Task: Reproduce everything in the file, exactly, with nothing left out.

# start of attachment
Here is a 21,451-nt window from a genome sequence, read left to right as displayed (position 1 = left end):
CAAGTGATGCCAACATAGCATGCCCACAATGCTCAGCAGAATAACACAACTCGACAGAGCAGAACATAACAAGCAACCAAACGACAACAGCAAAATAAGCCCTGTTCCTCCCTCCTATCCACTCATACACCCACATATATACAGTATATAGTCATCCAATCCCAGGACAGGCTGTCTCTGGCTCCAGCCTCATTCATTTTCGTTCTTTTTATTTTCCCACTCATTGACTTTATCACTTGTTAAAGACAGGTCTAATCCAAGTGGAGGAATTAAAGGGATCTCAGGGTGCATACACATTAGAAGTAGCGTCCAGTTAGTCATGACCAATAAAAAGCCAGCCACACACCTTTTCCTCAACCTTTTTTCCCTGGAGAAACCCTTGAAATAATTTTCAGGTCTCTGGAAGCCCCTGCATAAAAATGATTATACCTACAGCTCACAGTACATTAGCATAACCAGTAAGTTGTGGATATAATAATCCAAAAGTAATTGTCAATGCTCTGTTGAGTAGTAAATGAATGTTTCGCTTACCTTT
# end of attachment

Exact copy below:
Here is a 21,451-nt window from a genome sequence, read left to right as displayed (position 1 = left end):
CAAGTGATGCCAACATAGCATGCCCACAATGCTCAGCAGAATAACACAACTCGACAGAGCAGAACATAACAAGCAACCAAACGACAACAGCAAAATAAGCCCTGTTCCTCCCTCCTATCCACTCATACACCCACATATATACAGTATATAGTCATCCAATCCCAGGACAGGCTGTCTCTGGCTCCAGCCTCATTCATTTTCGTTCTTTTTATTTTCCCACTCATTGACTTTATCACTTGTTAAAGACAGGTCTAATCCAAGTGGAGGAATTAAAGGGATCTCAGGGTGCATACACATTAGAAGTAGCGTCCAGTTAGTCATGACCAATAAAAAGCCAGCCACACACCTTTTCCTCAACCTTTTTTCCCTGGAGAAACCCTTGAAATAATTTTCAGGTCTCTGGAAGCCCCTGCATAAAAATGATTATACCTACAGCTCACAGTACATTAGCATAACCAGTAAGTTGTGGATATAATAATCCAAAAGTAATTGTCAATGCTCTGTTGAGTAGTAAATGAATGTTTCGCTTACCTTT